contracts (Records, Vols. 25-32. Hereafter, reference to the records would be
sparingly made, considering their chaotic arrangement) with AIBC before their
departure from the Philippines. These overseas employment contracts invariably
contained the following relevant terms and conditions.

PART B

(1) Employment Position Classification :


(Code) :

(2) Company Employment Status :


(3) Date of Employment to Commence on :
(4) Basic Working Hours Per Week :
(5) Basic Working Hours Per Month :
(6) Basic Hourly Rate :
(7) Overtime Rate Per Hour :
(8) Projected Period of Service
(Subject to C(1) of this [sic]) :
Months and/or
Job Completion

xxx xxx xxx


3. HOURS OF WORK AND COMPENSATION

a) The Employee is employed at the hourly rate and overtime rate as set out in Part
B of this Document.

b) The hours of work shall be those set forth by the Employer, and Employer may, at
his sole option, change or adjust such hours as maybe deemed necessary from time
to time.

4. TERMINATION

a) Notwithstanding any other terms and conditions of this agreement, the Employer
may, at his sole discretion, terminate employee's service with cause, under this
agreement at any time. If the Employer terminates the services of the Employee
under this Agreement because of the completion or termination, or suspension of the
work on which the Employee's services were being utilized, or because of a
reduction in force due to a decrease in scope of such work, or by change in the type
of construction of such work. The Employer will be responsible for his return
transportation to his country of origin. Normally on the most expeditious air route,
economy class accommodation.

xxx xxx xxx

10. VACATION/SICK LEAVE BENEFITS

a) After one (1) year of continuous service and/or satisfactory completion of contract,
employee shall be entitled to 12-days vacation leave with pay. This shall be
computed at the basic wage rate. Fractions of a year's service will be computed on
a pro-rata basis.

b) Sick leave of 15-days shall be granted to the employee for every year of service
for non-work connected injuries or illness. If the employee failed to avail of such
leave benefits, the same shall be forfeited at the end of the year in which said sick
leave is granted.

11. BONUS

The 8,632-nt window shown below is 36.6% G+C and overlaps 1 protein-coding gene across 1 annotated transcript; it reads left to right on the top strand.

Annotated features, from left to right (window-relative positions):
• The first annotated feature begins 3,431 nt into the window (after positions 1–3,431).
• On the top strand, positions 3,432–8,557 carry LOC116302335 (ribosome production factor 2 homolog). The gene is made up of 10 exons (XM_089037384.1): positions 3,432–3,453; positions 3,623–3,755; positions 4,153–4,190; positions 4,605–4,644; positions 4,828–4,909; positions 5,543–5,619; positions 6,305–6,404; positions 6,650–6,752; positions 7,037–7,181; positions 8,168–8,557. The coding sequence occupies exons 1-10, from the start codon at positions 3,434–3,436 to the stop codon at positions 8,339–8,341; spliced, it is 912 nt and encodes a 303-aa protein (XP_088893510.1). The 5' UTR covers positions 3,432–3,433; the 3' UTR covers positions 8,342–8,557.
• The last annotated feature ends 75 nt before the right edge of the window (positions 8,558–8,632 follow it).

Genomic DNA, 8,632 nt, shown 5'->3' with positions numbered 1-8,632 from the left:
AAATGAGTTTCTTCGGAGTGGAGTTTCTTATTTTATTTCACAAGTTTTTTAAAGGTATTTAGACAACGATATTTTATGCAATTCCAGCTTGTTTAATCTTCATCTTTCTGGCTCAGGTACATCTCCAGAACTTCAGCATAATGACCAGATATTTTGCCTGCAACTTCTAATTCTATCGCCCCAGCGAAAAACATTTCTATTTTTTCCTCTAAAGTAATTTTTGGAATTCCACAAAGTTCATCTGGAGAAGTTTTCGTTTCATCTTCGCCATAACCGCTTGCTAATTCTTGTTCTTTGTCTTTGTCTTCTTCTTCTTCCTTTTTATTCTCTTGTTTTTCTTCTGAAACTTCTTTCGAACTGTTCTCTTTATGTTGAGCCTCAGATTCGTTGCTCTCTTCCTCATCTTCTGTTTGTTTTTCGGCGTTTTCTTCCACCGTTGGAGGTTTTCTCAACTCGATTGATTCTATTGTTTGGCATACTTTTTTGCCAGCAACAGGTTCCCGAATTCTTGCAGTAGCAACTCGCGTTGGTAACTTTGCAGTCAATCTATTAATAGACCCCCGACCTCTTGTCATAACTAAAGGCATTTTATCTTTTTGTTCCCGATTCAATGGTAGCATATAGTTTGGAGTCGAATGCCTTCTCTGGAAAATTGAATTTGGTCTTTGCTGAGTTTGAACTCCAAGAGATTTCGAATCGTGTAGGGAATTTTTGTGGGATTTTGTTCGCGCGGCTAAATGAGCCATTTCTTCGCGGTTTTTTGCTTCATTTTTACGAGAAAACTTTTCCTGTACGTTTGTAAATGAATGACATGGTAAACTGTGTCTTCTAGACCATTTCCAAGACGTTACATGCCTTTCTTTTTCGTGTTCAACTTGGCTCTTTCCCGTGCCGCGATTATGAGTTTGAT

A bonus of 20% (for offshore work) of gross income will be accrued and payable only
upon satisfactory completion of this contract.

12. OFFDAY PAY

The seventh day of the week shall be observed as a day of rest with 8 hours regular
pay. If work is performed on this day, all hours work shall be paid at the premium
rate. However, this offday pay provision is applicable only when the laws of the Host
Country require payments for rest day.

In the State of Bahrain, where some of the individual complainants were deployed,
His Majesty Isa Bin Salman Al Kaifa, Amir of Bahrain, issued his Amiri Decree No. 23
on June 16, 1976, otherwise known as the Labour Law for the Private Sector
(Records, Vol. 18). This decree took effect on August 16, 1976. Some of the
provisions of Amiri Decree No. 23 that are relevant to the claims of the complainants-
appellants are as follows (italics supplied only for emphasis):

Art. 79: . . . A worker shall receive payment for each extra hour
equivalent to his wage entitlement increased by a minimum of twenty-
five per centum thereof for hours worked during the day; and by a
minimum of fifty per centum thereof for hours worked during the
night which shall be deemed to being from seven o'clock in the
evening until seven o'clock in the morning. . . .

Art. 80: Friday shall be deemed to be a weekly day of rest on full pay.

. . . an employer may require a worker, with his consent, to work on


his weekly day of rest if circumstances so require and in respect of
which an additional sum equivalent to 150% of his normal wage shall
be paid to him. . . .

Art. 81: . . . When conditions of work require the worker to work on


any official holiday, he shall be paid an additional sum equivalent to
150% of his normal wage.

Art. 84: Every worker who has completed one year's continuous
service with his employer shall be entitled to leave on full pay for a
period of not less than 21 days for each year increased to a period
not less than 28 days after five continuous years of service.

A worker shall be entitled to such leave upon a quantum meruit in


respect of the proportion of his service in that year.

Art. 107: A contract of employment made for a period of indefinite


duration may be terminated by either party thereto after giving the
other party thirty days' prior notice before such termination, in writing,
in respect of monthly paid workers and fifteen days' notice in respect
of other workers. The party terminating a contract without giving the
required notice shall pay to the other party compensation equivalent
to the amount of wages payable to the worker for the period of such
notice or the unexpired portion thereof.

Art. 111: . . . the employer concerned shall pay to such worker, upon